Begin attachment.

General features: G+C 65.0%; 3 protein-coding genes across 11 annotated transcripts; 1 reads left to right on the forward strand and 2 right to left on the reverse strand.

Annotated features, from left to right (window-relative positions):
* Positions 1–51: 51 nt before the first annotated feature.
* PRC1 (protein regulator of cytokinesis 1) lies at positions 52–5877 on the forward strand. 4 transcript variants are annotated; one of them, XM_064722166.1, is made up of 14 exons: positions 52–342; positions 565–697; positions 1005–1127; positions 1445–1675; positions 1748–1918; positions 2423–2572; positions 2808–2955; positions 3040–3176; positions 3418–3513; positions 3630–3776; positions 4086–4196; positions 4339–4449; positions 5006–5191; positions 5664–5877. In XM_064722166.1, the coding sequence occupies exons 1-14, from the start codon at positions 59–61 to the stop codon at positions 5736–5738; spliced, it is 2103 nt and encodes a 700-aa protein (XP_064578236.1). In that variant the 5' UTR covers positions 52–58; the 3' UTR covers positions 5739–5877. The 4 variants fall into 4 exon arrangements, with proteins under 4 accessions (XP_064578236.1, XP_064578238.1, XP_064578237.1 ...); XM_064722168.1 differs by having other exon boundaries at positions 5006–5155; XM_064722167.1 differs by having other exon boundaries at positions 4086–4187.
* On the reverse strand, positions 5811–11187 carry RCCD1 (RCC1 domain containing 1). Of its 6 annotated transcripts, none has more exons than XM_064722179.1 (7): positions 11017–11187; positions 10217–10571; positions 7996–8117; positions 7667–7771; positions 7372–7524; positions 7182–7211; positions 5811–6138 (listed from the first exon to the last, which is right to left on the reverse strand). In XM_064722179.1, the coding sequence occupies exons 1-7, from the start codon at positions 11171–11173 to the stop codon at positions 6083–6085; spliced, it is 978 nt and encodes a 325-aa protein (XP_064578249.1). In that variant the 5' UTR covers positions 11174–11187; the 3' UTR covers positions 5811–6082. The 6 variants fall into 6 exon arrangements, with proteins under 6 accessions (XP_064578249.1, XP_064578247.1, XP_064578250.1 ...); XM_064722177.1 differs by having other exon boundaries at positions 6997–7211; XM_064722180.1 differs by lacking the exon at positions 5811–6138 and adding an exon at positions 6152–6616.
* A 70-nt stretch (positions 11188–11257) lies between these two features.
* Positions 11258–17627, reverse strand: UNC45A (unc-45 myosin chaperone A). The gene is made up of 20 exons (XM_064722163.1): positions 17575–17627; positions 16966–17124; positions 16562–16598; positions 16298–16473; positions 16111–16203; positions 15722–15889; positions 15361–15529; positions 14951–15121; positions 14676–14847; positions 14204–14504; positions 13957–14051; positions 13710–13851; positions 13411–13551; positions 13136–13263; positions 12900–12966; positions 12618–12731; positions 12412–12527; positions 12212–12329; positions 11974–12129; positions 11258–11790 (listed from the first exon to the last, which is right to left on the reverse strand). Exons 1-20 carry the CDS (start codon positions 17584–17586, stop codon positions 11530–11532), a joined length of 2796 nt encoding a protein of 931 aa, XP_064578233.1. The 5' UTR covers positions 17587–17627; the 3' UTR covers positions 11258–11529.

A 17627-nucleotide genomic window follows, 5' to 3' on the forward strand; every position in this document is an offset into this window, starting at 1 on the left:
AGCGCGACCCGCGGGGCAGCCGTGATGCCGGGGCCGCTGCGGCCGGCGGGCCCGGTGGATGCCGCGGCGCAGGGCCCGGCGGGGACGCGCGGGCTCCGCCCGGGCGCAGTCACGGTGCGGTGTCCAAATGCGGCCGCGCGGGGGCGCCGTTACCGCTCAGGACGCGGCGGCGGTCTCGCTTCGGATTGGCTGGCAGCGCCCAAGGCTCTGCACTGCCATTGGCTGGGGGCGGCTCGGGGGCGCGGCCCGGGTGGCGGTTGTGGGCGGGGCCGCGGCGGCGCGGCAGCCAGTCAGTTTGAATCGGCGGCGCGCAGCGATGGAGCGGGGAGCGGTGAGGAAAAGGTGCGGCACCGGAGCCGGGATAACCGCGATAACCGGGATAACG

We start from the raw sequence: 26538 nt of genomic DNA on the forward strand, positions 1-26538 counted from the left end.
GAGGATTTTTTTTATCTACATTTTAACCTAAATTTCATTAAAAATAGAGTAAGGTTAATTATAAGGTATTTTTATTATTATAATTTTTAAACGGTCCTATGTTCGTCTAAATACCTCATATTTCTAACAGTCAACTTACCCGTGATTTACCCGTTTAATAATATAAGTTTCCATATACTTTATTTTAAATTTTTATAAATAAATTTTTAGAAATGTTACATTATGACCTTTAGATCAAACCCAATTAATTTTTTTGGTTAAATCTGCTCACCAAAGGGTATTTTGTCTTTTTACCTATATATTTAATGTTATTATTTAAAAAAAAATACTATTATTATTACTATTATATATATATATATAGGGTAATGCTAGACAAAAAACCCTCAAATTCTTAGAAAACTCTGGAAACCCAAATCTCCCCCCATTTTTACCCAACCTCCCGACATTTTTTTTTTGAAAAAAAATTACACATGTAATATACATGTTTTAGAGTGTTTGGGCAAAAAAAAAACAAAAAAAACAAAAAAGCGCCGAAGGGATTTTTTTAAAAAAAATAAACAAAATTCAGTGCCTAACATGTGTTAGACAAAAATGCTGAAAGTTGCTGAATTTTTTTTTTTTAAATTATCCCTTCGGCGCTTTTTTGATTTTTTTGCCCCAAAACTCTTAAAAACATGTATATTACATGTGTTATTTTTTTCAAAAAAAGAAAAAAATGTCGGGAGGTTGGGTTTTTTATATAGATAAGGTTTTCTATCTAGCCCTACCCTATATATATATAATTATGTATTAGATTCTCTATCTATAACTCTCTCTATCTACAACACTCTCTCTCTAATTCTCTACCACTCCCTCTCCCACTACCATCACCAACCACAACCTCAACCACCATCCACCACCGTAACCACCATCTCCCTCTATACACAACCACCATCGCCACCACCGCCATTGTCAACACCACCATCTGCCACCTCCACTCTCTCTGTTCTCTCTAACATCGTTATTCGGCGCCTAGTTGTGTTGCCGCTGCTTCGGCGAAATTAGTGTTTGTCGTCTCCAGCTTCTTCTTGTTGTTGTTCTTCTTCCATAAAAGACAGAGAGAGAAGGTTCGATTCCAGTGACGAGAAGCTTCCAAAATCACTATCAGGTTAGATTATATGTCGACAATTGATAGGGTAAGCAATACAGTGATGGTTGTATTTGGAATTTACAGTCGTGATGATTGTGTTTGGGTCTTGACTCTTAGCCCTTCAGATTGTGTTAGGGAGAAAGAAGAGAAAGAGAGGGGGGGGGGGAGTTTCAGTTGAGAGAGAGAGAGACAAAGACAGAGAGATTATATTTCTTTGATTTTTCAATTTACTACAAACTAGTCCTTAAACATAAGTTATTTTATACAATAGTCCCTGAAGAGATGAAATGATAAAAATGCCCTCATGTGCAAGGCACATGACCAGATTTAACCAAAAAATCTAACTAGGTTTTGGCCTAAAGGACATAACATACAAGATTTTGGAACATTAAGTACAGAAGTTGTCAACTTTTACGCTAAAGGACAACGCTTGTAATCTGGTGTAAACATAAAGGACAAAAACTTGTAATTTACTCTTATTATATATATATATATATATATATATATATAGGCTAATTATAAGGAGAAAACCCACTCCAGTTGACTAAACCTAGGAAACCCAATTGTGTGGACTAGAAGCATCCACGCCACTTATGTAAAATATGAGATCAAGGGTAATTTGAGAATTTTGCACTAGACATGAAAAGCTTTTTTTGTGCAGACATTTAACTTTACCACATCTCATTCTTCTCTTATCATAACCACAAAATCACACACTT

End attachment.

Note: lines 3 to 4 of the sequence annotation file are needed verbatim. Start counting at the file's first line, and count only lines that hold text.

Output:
* Positions 1–51: 51 nt before the first annotated feature.
* PRC1 (protein regulator of cytokinesis 1) lies at positions 52–5877 on the forward strand. 4 transcript variants are annotated; one of them, XM_064722166.1, is made up of 14 exons: positions 52–342; positions 565–697; positions 1005–1127; positions 1445–1675; positions 1748–1918; positions 2423–2572; positions 2808–2955; positions 3040–3176; positions 3418–3513; positions 3630–3776; positions 4086–4196; positions 4339–4449; positions 5006–5191; positions 5664–5877. In XM_064722166.1, the coding sequence occupies exons 1-14, from the start codon at positions 59–61 to the stop codon at positions 5736–5738; spliced, it is 2103 nt and encodes a 700-aa protein (XP_064578236.1). In that variant the 5' UTR covers positions 52–58; the 3' UTR covers positions 5739–5877. The 4 variants fall into 4 exon arrangements, with proteins under 4 accessions (XP_064578236.1, XP_064578238.1, XP_064578237.1 ...); XM_064722168.1 differs by having other exon boundaries at positions 5006–5155; XM_064722167.1 differs by having other exon boundaries at positions 4086–4187.